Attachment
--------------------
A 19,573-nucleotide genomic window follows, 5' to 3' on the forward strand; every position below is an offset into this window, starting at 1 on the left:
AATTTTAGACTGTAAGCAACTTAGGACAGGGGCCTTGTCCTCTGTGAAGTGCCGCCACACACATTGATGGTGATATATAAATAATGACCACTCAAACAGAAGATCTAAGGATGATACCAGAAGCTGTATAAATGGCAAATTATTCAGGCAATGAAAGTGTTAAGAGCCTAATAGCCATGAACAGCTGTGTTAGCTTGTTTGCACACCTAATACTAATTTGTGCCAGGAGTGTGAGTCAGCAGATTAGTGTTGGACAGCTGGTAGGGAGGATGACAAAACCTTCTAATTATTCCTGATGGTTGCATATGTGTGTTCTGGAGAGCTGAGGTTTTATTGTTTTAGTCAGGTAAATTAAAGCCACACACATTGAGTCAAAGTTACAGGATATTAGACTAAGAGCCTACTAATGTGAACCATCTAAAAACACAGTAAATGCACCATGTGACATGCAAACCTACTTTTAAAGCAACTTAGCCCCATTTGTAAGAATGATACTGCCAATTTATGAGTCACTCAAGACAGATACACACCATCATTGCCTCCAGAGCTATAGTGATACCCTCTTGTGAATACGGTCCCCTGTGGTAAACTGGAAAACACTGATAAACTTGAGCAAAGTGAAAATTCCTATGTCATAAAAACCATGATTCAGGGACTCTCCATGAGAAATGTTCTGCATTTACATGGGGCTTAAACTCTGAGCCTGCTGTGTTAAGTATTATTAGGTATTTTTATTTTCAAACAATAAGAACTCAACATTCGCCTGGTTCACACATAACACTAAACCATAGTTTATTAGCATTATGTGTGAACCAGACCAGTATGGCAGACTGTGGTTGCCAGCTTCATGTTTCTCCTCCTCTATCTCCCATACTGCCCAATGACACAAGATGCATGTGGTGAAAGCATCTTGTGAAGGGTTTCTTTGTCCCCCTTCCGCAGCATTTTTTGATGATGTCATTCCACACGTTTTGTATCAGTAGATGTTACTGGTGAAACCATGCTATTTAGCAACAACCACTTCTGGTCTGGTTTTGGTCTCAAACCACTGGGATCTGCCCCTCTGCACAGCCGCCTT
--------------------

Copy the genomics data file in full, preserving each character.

A 19,573-nucleotide genomic window follows, 5' to 3' on the forward strand; every position below is an offset into this window, starting at 1 on the left:
AATTTTAGACTGTAAGCAACTTAGGACAGGGGCCTTGTCCTCTGTGAAGTGCCGCCACACACATTGATGGTGATATATAAATAATGACCACTCAAACAGAAGATCTAAGGATGATACCAGAAGCTGTATAAATGGCAAATTATTCAGGCAATGAAAGTGTTAAGAGCCTAATAGCCATGAACAGCTGTGTTAGCTTGTTTGCACACCTAATACTAATTTGTGCCAGGAGTGTGAGTCAGCAGATTAGTGTTGGACAGCTGGTAGGGAGGATGACAAAACCTTCTAATTATTCCTGATGGTTGCATATGTGTGTTCTGGAGAGCTGAGGTTTTATTGTTTTAGTCAGGTAAATTAAAGCCACACACATTGAGTCAAAGTTACAGGATATTAGACTAAGAGCCTACTAATGTGAACCATCTAAAAACACAGTAAATGCACCATGTGACATGCAAACCTACTTTTAAAGCAACTTAGCCCCATTTGTAAGAATGATACTGCCAATTTATGAGTCACTCAAGACAGATACACACCATCATTGCCTCCAGAGCTATAGTGATACCCTCTTGTGAATACGGTCCCCTGTGGTAAACTGGAAAACACTGATAAACTTGAGCAAAGTGAAAATTCCTATGTCATAAAAACCATGATTCAGGGACTCTCCATGAGAAATGTTCTGCATTTACATGGGGCTTAAACTCTGAGCCTGCTGTGTTAAGTATTATTAGGTATTTTTATTTTCAAACAATAAGAACTCAACATTCGCCTGGTTCACACATAACACTAAACCATAGTTTATTAGCATTATGTGTGAACCAGACCAGTATGGCAGACTGTGGTTGCCAGCTTCATGTTTCTCCTCCTCTATCTCCCATACTGCCCAATGACACAAGATGCATGTGGTGAAAGCATCTTGTGAAGGGTTTCTTTGTCCCCCTTCCGCAGCATTTTTTGATGATGTCATTCCACACGTTTTGTATCAGTAGATGTTACTGGTGAAACCATGCTATTTAGCAACAACCACTTCTGGTCTGGTTTTGGTCTCAAACCACTGGGATCTGCCCCTCTGCACAGCCGCCTT